Sales tax revenue is starting to indicate slowing economic trends in Austin, according to city-hired analysts, creating anxiety for some elected officials.
“When the economy grows, more jobs [become available], more income, in theory, [is brought in] and more money is available to spend locally,” said Jon Hockeynos, TXP Economic Strategies president, during a financial forecast and economic outlook presentation at the April 19 City Council budget work session.
Hockeynos said sales tax collections in Austin are trending downward but are leveling off to some degree. He attributes that to slower growth nationally in sales tax and job growth.
“The [Austin] economy is still growing—but at a fairly slow pace—in a positive direction, and most of that is driven by consumer spending,” Hockeynos said. “Consumer spending, retail sales and housing are all growing slowly in most parts of the country right now.”
An affordability review project conducted by the Austin city auditor showed housing, for renters and homeowners, as the most expensive cost driver for residents in Southwest Austin. Transportation and food were second and third, respectively.
City officials estimate a 4.3 percent sales tax growth rate for fiscal year 2016-17, which is below the budgeted rate of 5.4 percent.
“Right now, we’re trailing our budgeted growth rate by 1.1 percent,” deputy Chief Financial Officer Ed Van Eenoo said. “That translates to about $2.4 million. We’re a little bit behind overall.”
Although job growth is still occurring at a healthy rate, Hockeynos said he believes the pace to be unsustainable
Austin’s job market continues to grow at a rate between 4 and 5 percent annually, according to Drew Scheberle, Greater Austin Chamber of Commerce vice president of advocacy.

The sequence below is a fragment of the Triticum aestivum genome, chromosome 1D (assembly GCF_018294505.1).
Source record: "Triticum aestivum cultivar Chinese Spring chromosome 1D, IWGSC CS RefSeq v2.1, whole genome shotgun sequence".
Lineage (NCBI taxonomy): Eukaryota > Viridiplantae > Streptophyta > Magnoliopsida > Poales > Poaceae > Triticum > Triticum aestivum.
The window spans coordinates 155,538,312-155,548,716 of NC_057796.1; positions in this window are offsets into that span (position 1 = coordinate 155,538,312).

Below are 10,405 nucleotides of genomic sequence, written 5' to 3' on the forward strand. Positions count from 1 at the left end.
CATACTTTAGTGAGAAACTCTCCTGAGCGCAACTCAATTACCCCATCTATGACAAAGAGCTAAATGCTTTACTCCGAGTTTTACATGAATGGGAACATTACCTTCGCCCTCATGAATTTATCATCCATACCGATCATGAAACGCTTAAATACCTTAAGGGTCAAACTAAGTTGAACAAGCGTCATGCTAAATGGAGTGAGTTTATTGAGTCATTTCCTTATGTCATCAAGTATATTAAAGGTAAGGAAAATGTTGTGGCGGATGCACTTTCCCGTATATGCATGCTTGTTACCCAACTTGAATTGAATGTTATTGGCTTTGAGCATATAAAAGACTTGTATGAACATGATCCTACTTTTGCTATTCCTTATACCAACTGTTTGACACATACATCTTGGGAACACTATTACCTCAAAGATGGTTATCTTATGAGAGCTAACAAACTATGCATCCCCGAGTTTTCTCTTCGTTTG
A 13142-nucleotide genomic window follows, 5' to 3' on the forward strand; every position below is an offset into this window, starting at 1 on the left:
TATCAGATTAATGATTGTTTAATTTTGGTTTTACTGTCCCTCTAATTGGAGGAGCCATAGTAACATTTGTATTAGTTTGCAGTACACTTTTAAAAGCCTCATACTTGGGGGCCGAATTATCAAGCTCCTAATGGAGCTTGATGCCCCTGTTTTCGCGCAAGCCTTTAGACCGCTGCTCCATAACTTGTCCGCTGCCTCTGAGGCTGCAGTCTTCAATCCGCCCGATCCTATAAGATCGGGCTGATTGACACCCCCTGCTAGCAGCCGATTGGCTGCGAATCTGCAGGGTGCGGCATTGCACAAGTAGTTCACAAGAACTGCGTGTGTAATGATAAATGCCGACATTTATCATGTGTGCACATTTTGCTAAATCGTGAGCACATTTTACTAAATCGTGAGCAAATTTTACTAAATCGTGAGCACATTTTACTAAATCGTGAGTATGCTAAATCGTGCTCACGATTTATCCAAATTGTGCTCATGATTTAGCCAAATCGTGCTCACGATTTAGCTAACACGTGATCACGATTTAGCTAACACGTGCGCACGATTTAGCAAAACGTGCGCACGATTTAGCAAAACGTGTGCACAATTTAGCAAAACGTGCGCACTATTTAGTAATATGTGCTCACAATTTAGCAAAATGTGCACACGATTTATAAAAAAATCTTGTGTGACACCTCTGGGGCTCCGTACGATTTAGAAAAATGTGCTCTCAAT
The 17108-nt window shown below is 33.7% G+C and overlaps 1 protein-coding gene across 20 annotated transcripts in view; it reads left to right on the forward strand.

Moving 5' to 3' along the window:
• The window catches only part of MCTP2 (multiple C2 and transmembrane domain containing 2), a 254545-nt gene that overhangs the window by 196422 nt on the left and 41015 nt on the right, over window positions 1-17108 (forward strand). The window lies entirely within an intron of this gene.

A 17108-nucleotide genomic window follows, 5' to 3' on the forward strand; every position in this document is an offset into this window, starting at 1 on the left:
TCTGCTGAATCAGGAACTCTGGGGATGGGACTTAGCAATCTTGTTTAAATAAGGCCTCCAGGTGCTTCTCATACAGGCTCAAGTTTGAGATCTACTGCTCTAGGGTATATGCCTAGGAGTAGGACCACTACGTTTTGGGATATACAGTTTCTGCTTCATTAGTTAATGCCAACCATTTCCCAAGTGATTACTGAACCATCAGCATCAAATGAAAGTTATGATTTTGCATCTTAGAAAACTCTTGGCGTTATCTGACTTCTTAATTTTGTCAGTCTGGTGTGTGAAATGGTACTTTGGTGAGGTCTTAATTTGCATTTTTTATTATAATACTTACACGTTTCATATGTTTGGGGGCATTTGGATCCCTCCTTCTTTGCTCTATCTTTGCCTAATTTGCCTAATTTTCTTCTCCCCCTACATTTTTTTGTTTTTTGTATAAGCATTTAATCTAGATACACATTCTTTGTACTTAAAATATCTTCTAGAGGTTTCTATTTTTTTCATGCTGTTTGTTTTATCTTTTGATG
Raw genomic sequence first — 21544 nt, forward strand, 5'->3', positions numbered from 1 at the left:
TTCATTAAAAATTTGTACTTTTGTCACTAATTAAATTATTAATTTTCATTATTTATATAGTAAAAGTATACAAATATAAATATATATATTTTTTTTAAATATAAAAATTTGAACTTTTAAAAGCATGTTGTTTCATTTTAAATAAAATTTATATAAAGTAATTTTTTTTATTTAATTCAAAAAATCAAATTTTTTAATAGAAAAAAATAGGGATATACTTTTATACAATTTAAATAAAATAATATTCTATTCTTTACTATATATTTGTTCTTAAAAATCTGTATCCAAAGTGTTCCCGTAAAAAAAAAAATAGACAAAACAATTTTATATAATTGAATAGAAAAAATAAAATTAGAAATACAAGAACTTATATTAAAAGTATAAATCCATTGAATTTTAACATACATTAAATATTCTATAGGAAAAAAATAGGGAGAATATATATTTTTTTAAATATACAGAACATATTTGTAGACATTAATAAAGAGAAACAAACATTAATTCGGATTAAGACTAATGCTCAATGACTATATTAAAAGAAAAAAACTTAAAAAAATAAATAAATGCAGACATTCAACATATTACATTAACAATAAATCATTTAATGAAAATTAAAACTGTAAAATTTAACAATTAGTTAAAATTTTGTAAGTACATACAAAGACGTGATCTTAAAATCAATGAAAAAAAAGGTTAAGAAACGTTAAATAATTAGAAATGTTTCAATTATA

Scheberle said a total of 28,000 more jobs were created in Austin last year, and about 10,000 people were listed as unemployed.
“Job growth here is red-hot,” Scheberle said. “We are one of the top markets and large metro areas for 2016.”
The strength of the housing market has a significant effect on the economy, Realty Austin Southwest and Dripping Springs Market Manager Marc Warshawsky said.
“If builders are building, that’s creating jobs, which is creating mobility for people moving in and out of the area,” Warshawsky said. “If people are moving in, they are buying furniture and TVs and, in theory, are contributing to the tax base.”
The housing market is tight, according to Warshawsky, and the economy is strong—a trend that has continued into 2017.
“This year is stronger if not equal to last year,” he said. “Houses are selling on average very quickly. Days on the market is low. There’s lots of competition and multiple offers, which is driving prices up, oftentimes beyond what houses are being appraised for based on fair market value.”
In real estate, Warshawsky said supply and demand is another factor in tight housing market trends.
“A strong economy and supply and demand coupled together result in strong appreciation in our market, which is good for some but not for low-income families,” he said. “For low-income families, it flies against affordability which drives people further out on the perimeter of the Greater Austin area.”